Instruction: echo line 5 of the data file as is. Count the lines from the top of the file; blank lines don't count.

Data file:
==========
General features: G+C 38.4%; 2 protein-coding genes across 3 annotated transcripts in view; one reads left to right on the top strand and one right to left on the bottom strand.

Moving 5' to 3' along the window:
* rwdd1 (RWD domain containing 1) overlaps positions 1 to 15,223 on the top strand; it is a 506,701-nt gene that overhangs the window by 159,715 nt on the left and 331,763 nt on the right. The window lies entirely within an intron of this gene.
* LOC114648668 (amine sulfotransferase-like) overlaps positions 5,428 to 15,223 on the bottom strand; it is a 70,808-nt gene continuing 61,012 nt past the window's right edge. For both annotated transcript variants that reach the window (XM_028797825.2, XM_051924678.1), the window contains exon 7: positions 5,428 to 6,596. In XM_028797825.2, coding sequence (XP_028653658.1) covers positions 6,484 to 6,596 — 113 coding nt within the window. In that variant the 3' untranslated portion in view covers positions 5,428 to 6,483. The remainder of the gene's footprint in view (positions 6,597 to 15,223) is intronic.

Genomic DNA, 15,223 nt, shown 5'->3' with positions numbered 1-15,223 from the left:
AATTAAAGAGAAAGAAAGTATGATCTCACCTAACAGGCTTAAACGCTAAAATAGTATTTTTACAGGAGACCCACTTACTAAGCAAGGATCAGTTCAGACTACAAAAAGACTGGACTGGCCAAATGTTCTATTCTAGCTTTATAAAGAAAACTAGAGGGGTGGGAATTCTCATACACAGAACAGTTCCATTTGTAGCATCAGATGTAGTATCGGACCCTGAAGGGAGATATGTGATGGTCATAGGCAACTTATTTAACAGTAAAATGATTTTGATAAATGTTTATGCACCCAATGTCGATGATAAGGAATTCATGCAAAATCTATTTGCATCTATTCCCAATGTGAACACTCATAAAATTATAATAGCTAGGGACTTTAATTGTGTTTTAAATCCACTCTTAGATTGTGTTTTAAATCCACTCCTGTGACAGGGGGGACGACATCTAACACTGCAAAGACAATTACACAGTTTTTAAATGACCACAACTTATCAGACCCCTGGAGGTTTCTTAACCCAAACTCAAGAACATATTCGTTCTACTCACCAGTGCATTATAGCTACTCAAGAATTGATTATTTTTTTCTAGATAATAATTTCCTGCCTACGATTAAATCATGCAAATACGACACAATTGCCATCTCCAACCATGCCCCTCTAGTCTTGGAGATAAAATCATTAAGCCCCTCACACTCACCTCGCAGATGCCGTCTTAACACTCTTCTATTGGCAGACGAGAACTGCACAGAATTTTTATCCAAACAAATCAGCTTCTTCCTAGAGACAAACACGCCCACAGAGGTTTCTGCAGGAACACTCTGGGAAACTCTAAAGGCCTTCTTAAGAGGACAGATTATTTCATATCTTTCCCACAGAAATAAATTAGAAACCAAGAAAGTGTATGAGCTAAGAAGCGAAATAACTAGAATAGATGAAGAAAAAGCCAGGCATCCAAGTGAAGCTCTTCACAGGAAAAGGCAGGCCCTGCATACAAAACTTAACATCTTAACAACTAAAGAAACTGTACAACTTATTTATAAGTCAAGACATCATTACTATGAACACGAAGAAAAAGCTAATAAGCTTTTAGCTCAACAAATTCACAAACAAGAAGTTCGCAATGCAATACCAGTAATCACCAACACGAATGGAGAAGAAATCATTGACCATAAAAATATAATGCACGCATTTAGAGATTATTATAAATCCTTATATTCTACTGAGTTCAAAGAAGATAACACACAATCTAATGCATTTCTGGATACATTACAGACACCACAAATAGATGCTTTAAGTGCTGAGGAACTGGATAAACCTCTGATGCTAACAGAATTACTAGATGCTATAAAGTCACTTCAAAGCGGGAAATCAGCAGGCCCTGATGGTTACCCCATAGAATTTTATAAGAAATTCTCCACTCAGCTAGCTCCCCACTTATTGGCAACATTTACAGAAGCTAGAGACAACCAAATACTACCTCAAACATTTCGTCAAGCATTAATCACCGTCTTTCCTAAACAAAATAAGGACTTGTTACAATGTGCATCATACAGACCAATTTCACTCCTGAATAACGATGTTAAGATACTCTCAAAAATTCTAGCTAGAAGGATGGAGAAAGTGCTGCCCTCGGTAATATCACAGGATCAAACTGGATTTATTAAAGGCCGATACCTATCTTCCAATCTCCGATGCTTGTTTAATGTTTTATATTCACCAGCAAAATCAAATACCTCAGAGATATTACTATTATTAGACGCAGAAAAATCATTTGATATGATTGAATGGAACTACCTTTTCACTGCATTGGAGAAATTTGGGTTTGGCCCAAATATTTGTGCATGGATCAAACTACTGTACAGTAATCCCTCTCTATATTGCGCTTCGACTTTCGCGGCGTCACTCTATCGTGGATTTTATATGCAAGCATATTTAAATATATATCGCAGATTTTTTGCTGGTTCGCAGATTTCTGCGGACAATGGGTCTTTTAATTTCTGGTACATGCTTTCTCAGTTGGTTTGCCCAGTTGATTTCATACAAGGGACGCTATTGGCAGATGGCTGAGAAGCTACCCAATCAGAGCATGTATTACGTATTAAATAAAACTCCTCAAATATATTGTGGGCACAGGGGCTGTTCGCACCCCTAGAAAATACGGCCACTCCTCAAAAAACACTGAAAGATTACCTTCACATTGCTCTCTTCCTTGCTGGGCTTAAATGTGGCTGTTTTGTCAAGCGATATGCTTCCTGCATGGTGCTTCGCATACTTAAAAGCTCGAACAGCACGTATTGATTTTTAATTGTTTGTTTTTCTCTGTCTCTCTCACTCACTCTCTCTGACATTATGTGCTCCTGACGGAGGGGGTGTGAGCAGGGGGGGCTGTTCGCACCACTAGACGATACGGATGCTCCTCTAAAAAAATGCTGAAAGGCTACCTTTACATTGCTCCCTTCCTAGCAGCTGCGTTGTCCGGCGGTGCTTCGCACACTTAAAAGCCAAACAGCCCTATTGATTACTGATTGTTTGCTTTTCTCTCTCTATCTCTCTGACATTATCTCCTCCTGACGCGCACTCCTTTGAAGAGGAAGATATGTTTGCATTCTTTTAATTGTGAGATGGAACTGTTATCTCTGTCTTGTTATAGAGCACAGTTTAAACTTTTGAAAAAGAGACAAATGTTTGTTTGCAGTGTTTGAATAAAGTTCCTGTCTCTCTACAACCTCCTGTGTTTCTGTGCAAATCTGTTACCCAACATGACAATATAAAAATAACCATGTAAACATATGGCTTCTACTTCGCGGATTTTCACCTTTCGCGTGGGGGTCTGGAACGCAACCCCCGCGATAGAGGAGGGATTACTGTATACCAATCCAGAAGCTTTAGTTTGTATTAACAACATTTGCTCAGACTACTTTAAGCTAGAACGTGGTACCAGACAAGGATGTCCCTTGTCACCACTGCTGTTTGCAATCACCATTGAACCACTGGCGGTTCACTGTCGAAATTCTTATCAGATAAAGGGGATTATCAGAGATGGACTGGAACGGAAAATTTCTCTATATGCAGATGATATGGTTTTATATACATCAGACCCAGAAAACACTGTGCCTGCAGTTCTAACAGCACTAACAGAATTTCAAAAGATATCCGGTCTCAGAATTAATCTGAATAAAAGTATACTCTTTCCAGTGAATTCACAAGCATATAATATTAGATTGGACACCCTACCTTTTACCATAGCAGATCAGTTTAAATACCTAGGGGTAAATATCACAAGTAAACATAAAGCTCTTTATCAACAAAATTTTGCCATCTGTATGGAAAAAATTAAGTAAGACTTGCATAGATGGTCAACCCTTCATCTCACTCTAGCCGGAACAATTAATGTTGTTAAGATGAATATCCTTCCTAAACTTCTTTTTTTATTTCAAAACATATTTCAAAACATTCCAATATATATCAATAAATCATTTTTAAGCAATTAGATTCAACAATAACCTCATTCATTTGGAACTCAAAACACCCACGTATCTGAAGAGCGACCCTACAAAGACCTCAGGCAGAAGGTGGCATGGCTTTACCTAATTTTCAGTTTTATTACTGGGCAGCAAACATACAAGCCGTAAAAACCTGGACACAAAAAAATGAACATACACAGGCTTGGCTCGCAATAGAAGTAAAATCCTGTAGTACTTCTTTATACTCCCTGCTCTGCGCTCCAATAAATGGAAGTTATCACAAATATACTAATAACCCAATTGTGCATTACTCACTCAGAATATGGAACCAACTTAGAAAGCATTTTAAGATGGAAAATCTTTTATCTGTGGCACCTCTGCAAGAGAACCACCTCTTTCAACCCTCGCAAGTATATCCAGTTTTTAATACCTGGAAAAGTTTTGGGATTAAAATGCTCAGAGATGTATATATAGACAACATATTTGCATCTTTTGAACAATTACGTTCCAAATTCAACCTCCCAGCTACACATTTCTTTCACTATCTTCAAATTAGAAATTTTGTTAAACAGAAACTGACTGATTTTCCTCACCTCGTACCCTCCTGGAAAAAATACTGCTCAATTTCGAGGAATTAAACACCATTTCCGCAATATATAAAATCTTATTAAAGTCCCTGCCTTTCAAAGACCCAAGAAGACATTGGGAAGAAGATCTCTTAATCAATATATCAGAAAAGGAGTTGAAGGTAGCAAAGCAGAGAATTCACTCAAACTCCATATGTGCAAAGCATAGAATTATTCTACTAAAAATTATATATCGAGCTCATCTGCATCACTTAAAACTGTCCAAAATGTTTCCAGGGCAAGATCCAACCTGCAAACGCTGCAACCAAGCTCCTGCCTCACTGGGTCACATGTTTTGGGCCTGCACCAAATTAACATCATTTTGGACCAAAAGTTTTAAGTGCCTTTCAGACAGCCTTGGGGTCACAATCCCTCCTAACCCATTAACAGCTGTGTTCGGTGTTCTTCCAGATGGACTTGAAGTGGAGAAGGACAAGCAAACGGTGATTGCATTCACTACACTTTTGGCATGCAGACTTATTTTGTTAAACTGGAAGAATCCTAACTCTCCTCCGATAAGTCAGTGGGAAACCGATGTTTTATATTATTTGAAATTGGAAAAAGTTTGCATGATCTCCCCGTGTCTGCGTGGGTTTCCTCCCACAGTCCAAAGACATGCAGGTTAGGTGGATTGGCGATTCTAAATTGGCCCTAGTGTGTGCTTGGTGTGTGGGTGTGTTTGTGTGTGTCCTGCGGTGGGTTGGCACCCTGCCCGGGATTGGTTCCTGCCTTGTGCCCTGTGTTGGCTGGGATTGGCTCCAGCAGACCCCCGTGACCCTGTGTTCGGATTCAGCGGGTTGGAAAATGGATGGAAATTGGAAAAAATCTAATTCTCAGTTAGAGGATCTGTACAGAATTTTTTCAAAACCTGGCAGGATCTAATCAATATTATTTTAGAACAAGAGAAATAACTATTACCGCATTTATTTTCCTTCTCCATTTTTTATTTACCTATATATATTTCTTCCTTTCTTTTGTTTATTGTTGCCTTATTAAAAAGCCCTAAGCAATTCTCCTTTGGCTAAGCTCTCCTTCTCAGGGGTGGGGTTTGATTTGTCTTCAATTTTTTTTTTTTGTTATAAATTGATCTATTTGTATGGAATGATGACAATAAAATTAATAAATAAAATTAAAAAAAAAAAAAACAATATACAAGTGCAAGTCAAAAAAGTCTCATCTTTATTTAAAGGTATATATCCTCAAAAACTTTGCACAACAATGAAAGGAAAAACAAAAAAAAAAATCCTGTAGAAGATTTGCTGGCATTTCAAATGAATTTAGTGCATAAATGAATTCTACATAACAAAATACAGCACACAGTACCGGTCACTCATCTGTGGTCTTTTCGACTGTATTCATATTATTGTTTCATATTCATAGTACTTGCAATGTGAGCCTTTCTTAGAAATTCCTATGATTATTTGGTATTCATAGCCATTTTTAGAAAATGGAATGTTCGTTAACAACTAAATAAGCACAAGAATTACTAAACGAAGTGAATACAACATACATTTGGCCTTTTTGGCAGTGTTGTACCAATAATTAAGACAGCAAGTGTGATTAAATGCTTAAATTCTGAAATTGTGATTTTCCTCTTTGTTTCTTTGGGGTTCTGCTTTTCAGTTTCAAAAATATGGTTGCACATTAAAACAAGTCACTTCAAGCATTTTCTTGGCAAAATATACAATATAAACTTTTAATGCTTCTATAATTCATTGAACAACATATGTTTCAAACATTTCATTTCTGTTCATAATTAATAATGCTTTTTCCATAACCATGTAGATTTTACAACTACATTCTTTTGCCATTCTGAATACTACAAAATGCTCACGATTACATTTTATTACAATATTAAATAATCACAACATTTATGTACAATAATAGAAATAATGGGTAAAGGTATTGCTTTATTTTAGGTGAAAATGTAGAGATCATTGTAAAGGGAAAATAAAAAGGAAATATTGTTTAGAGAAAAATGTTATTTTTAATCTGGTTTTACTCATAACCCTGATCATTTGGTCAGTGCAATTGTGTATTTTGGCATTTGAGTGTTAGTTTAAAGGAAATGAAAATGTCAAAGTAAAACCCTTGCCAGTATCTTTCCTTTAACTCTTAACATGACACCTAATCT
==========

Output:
Genomic DNA, 15,223 nt, shown 5'->3' with positions numbered 1-15,223 from the left: